Scientology and Its Discontents
Seth Perry - October 2, 2011
This past spring, in a course I called “American Scriptures,” my students and I listened to excerpts of a recording of L. Ron Hubbard lecturing on a boat in 1968. I had obtained the recording—which the Church of Scientology, the religious organization Hubbard founded, considers not for public circulation—from WikiLeaks, along with a transcript. I photocopied the relevant portions of the transcript and handed them out in class as aids to listening. The transcripts helped enable discussion of particular passages and allowed students to follow Scientology’s famously idiosyncratic lingo—”squirreling,” “ARC break,” “F/N.”
We did something similar with media productions of various other American religious movements, but what inevitably set Scientology’s apart was that as I handed out the transcripts, I told the students that I would have to ask for them back at the end of class. I explained that I did not want to be accused of having reproduced Scientology materials for circulation, thereby risking a lawsuit. My students, with some mirth, thought I was being a little dramatic, and maybe they were right—but I took the transcripts back all the same.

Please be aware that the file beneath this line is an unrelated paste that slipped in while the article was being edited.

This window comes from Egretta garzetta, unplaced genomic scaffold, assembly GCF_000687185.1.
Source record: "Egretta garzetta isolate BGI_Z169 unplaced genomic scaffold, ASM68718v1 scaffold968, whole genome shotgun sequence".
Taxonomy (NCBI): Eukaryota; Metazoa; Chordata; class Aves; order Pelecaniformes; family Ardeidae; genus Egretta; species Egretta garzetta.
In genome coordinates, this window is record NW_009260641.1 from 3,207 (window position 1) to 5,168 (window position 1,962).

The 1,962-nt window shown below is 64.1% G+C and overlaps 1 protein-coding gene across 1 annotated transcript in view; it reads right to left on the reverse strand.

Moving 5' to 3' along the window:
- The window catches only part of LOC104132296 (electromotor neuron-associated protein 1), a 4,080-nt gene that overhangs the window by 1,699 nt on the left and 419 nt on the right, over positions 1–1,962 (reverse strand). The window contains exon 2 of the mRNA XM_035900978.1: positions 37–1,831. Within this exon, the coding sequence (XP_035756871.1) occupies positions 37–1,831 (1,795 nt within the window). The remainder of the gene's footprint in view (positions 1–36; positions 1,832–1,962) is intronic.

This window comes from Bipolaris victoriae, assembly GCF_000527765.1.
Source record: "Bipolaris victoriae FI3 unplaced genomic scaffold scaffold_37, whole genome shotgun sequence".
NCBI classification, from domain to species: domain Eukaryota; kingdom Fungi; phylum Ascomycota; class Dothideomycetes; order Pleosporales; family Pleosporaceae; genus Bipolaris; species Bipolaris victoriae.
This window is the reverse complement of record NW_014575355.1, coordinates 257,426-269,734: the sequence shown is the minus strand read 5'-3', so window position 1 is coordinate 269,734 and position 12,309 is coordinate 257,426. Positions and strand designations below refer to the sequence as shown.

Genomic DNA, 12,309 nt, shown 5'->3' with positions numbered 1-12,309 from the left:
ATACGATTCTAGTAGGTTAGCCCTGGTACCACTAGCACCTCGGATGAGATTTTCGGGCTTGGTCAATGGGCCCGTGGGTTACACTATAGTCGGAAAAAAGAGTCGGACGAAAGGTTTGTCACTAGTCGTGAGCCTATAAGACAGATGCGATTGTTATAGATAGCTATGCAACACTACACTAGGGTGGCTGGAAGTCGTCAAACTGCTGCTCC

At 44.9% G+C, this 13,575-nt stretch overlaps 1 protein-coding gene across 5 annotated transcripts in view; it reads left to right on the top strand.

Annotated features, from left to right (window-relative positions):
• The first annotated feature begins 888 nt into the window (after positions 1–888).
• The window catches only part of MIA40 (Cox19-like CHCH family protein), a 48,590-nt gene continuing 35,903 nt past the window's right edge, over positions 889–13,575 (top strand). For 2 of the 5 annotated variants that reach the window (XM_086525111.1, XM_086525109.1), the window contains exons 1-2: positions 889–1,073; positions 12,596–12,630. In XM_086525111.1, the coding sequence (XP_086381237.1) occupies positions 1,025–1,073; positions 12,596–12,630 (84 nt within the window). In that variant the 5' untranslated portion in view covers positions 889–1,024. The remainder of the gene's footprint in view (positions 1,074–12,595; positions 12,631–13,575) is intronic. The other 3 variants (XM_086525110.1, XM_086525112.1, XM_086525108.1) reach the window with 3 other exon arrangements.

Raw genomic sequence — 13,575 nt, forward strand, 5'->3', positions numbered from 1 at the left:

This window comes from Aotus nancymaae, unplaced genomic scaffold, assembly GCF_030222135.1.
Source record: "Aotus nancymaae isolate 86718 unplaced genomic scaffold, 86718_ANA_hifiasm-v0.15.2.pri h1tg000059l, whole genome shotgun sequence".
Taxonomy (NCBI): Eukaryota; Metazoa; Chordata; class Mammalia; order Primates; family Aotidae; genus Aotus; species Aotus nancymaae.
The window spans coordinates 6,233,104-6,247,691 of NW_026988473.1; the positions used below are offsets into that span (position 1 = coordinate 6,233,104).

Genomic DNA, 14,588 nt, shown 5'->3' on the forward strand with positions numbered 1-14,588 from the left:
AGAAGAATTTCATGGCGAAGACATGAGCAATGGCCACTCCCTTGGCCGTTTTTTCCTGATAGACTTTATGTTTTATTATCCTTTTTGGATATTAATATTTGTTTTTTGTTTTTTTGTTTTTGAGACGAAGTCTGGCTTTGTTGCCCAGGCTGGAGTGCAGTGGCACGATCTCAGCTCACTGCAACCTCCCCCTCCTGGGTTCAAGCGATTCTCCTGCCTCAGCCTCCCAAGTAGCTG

This classroom moment exemplifies the tensions inherent in studying and teaching Scientology. Hubbard’s teachings contain fascinating religious content that demands serious study—by those interested in religion writ large, and by those, like me, who study its American iterations. The organization that Hubbard created, however, frustrates that study.